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Backpacker Magazine – February 2000

Texas' Guadalupe Range

If you think west Texas is nothing but tumbleweeds and cattle, you haven't walked 62 miles across one of the world's most famous geological formations.

by: Steve Howe

Expedition Planner: Guadalupe Ridge Trail

You won't find the Guadalupe Ridge Trail on a map. What you will find is a route made up of named trails and jeep roads that runs south to north for roughly 62 miles, descending gradually from high points of around 8,000 feet to lows of 4,500 feet along a broad ridgeline. You'll travel from the rugged switchbacks of Guadalupe Mountains National Park, Texas, along the arid, winding ridgetops of New Mexico's Lincoln National Forest, and down into the hot, gravelly, cactus desert of Carlsbad Caverns National Park.

Getting there: Guadalupe Ridge sits astride the border between the Texas Panhandle and southeastern New Mexico. The closest major airport is El Paso, Texas, about 3 hours south on U.S. Highway 180/82 from Carlsbad, New Mexico. Carlsbad is the main town for supplies, lodging, shuttles, and permits.

Cautions: Aside from two water taps in McKittrick Canyon (at Pratt Cabin and the visitor center at the start of the Permian Reef Trail) there are no reliable water sources along the route. Water caches can be left at points along the graveled Klondike Gap Road and County Road 412. Access these two-wheel-drive roads by driving west from Carlsbad on NM 137 and taking the Wilderness Ridge Loop that turns south off NM 137 just West of Queen, New Mexico. Use collapsible plastic jugs that you carry for the remainder of the trail. Cache more water than you think you'll need-if hot weather descends, you'll need it. This desert trail is remote and home to cougars, rattlesnakes, spiders, scorpions, and skunks. Go well prepared; help is days away.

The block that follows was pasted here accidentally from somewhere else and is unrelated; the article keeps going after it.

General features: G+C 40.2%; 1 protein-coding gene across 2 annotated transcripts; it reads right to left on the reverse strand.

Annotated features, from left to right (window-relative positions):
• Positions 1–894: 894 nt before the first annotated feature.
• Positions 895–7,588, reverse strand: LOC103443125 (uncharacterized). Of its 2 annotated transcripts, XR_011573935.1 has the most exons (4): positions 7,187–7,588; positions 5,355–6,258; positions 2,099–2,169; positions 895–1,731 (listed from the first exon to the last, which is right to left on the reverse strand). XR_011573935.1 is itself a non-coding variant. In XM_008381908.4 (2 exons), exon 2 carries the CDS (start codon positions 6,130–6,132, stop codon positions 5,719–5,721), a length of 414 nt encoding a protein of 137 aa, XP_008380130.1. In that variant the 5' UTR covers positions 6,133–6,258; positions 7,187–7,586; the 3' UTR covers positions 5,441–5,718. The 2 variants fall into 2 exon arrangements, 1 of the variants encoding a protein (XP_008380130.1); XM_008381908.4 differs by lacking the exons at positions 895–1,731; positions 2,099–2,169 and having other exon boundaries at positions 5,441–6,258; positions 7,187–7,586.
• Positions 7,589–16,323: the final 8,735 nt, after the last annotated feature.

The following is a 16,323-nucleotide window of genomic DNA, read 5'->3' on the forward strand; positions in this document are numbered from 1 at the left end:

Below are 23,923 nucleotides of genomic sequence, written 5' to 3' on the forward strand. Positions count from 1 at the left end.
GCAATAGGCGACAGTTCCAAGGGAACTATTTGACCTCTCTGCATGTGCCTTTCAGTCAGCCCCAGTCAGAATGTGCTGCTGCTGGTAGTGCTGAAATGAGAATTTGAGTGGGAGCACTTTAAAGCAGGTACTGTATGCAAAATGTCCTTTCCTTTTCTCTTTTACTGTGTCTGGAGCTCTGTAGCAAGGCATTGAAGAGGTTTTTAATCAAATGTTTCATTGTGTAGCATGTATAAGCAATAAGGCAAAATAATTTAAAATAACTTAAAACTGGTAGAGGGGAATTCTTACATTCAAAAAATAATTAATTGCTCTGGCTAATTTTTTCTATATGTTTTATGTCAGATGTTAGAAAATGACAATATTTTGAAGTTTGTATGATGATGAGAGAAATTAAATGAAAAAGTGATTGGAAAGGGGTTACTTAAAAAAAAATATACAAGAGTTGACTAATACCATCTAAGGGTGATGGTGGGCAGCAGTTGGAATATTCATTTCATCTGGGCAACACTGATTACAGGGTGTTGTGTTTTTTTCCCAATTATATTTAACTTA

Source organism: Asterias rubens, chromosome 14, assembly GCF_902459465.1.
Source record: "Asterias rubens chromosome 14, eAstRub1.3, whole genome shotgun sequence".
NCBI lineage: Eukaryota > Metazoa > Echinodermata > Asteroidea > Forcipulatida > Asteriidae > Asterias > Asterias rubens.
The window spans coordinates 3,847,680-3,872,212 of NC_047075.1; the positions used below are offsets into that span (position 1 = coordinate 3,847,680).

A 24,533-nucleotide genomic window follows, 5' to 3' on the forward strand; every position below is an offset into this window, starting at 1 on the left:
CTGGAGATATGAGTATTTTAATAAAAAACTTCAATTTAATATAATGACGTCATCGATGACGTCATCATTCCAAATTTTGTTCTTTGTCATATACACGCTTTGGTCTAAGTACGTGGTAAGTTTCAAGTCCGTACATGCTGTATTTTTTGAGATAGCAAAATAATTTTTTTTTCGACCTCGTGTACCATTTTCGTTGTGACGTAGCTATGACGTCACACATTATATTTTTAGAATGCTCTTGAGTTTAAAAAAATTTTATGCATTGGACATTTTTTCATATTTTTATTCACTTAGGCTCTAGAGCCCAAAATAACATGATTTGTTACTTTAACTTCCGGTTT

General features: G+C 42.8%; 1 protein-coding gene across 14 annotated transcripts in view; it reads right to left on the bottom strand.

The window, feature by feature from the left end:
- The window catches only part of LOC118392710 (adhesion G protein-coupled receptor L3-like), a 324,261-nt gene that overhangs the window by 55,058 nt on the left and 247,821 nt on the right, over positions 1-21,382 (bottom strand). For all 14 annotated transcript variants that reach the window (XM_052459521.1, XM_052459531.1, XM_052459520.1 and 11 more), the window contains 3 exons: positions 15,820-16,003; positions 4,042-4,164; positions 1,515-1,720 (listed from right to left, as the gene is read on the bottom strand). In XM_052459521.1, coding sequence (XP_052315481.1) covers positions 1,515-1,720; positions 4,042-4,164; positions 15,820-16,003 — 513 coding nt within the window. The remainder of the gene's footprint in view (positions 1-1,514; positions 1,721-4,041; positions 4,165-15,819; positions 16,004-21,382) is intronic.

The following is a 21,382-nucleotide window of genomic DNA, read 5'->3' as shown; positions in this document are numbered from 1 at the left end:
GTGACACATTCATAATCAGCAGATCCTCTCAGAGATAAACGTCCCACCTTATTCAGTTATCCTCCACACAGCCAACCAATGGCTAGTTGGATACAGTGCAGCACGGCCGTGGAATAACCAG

Weather: The exposed ridgetops of the Guadalupes are famous for hurricane-force winds and intense, pounding thunderstorms. Come prepared to batten down against rare but potentially cataclysmic weather, particularly in spring. Camp in protected locations to guard against sudden storms. On higher portions of the ridge, snow can fall in spring and autumn. In summer, the lower elevations are prohibitively hot.

Contacts: Guadalupe Mountains National Park, HC 60, Box 400, Salt Flat, TX 79847-9400; (915) 828-3251; fax: (915) 828-3296; gumo. The park has no entry or backcountry fees, but requires camping at specified sites. Mandatory backcountry permits are available on a first come, first served basis and can be reserved 24 hours in advance by phone or in person.

Guadalupe Ranger District, Lincoln National Forest, Federal Bldg., Room 159, Carlsbad, NM 88220; (505) 885-4181; No overnight permits are required for camping on the 285,000-acre Guadalupe Ranger District. Fire restrictions are often in effect. Free permits provide access to all of the more than 120 known caves and are available on a first come, first served basis, with a maximum party size of six. Reservations may be made during weekday business hours in person or by phone up to three months in advance.

Carlsbad Caverns National Park, 3225 National Parks Highway, Carlsbad, NM 88220; (505) 785-2232; Most famous for its namesake developed cave, Carlsbad Park offers 46,775 acres of desert canyon wilderness and 50 miles of backcountry trail. Free overnight permits are required for all backcountry camping. The caverns walking tour is spectacular and a good way to wind down after a week in the woods. A few of Carlsbad's 80 known backcountry caves can be visited only by special permit; contact the Cave Resource Office, (505) 785-2104.

Leave No Trace: Collecting any natural or human artifacts, including fossils, arrowheads, or pottery shards, is prohibited. Look, admire, leave it. Caves are fragile and easily damaged by human contact. Look but don't touch, and be respectful of bats that may be clinging to the walls or ceilings. Lincoln National Forest relies heavily on volunteers to help maintain caves. Folks wishing to help can call the number below.

Maps: The best map for getting to and around the region is the DeLorme New Mexico Atlas & Gazeteer (DeLorme Mapping, 2 DeLorme Dr., P.O. Box 298, Yarmouth, ME 04096; 800-452-5931;; $16.95). The best backcountry maps for this trip are the six USGS 7.5-minute topographic quads Guadalupe Peak, TX; El Paso Gap, NM-TX; Gunsight Canyon, NM-TX; Queen, NM; Serpentine Bends, NM; and Carlsbad Caverns, NM (USGS Information Services, P.O. Box 25286, Denver Federal Center, Denver, CO 80225; 800-435-7627;

-S. Howe

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